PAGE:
“Once you realize Green Book is really just Nick Vallelonga's attempt to make a film out of the nifty road-trip stories his dad shared with him as a kid, the movie's myopia is somehow harder to be mad at. It's boneheaded, perhaps, but it's not malicious.
”Rather, that's how I feel until I remember the sickening ways that the film fabricates Dr. Shirley's feelings towards other blacks, his lack of black cultural knowledge, his utter racial isolation—falsehoods, according to his brother. Then I'm taken aback. It's one thing to get historical facts wrong, or to massage them for the sake of dramatic coherence. It's another thing entirely to take something so essential as racial identity—as the inner life of a person of color—and revise it. And to bypass due diligence. And to think, as a white filmmaker, that questions of this sort are things you can blithely make up or change outright.“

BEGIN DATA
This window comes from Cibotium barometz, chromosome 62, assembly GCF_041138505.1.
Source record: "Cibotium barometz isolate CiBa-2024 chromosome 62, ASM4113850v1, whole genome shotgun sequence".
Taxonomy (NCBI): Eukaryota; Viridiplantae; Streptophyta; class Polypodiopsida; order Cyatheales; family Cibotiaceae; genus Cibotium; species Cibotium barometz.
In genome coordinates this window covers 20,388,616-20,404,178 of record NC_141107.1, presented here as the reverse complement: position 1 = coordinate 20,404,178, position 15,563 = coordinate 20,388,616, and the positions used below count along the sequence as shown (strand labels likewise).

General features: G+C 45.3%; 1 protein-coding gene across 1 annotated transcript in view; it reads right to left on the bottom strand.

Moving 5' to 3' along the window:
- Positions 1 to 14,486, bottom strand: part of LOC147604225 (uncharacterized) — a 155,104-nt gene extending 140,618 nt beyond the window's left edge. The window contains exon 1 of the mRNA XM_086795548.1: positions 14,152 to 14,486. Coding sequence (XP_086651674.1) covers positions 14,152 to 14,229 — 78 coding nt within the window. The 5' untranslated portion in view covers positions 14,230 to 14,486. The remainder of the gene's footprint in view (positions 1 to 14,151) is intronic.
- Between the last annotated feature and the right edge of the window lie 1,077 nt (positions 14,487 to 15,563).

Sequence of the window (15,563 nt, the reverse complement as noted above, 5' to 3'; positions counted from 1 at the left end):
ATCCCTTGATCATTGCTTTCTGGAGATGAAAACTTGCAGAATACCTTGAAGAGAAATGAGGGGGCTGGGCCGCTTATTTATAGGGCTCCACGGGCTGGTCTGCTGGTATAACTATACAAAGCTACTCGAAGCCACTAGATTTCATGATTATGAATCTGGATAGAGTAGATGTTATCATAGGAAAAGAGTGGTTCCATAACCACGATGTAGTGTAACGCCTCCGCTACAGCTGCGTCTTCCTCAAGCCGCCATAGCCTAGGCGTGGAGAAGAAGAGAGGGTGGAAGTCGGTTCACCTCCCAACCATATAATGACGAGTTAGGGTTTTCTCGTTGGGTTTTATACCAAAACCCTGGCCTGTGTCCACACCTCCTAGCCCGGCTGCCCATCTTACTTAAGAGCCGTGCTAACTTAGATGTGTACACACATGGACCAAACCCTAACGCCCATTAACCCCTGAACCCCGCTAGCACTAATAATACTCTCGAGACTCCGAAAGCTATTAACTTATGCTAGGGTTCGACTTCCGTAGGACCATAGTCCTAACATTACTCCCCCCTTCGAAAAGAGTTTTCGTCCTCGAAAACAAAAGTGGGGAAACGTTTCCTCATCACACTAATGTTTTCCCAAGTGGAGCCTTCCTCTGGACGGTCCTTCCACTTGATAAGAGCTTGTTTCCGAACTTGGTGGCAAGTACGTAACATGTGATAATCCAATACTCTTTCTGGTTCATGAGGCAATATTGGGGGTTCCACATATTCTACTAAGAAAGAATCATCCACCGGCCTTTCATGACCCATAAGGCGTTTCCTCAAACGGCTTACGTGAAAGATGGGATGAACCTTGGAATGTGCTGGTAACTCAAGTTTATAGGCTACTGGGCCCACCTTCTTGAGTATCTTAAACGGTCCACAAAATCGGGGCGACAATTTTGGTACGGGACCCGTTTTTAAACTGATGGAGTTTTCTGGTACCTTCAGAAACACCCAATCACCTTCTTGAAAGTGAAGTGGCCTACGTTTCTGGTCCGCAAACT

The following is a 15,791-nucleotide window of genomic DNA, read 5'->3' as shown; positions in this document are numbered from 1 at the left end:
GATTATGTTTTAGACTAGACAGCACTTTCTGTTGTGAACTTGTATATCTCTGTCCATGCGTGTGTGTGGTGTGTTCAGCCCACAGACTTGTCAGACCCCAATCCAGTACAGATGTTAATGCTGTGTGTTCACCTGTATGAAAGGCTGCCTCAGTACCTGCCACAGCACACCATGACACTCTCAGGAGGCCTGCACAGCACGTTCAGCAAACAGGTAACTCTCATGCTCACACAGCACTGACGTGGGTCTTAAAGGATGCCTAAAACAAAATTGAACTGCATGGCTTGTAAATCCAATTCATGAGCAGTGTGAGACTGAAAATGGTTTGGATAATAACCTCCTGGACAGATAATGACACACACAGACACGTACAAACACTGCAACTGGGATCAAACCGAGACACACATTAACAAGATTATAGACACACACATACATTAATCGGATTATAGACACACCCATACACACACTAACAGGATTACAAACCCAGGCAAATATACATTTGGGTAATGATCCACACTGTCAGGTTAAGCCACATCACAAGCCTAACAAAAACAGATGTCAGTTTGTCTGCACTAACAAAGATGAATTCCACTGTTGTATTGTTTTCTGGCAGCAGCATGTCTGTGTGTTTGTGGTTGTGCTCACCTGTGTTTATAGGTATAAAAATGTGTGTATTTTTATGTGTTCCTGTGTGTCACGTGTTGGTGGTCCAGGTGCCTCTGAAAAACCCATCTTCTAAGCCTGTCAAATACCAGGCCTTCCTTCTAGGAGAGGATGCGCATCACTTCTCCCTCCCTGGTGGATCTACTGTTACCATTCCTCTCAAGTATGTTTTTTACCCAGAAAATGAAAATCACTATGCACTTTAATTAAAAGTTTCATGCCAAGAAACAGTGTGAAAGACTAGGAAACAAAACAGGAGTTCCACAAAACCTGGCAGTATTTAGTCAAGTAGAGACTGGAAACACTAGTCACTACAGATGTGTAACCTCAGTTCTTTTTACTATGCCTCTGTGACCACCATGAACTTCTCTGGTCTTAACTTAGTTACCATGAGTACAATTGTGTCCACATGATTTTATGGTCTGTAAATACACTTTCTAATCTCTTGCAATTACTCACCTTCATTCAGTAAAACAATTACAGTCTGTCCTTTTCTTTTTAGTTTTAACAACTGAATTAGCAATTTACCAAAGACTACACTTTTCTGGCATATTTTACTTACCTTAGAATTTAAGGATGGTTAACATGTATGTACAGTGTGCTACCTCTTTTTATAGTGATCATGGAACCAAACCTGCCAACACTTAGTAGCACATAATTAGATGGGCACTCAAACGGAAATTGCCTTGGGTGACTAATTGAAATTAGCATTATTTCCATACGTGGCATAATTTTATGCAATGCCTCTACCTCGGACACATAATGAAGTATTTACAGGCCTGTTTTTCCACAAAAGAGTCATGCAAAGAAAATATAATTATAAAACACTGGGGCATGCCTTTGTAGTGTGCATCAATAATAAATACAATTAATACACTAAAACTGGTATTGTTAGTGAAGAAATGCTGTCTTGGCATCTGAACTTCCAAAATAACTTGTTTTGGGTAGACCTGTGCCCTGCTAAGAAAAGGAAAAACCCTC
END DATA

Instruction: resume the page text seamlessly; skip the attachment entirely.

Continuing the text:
from ”The Truth About Green Book" by K. Austin Collins, Vanity Fair, December 2018—or nearly three months before this movie won best picture at the 91st Annual Academy Awards. Obviously, not enough members of the Academy read this piece.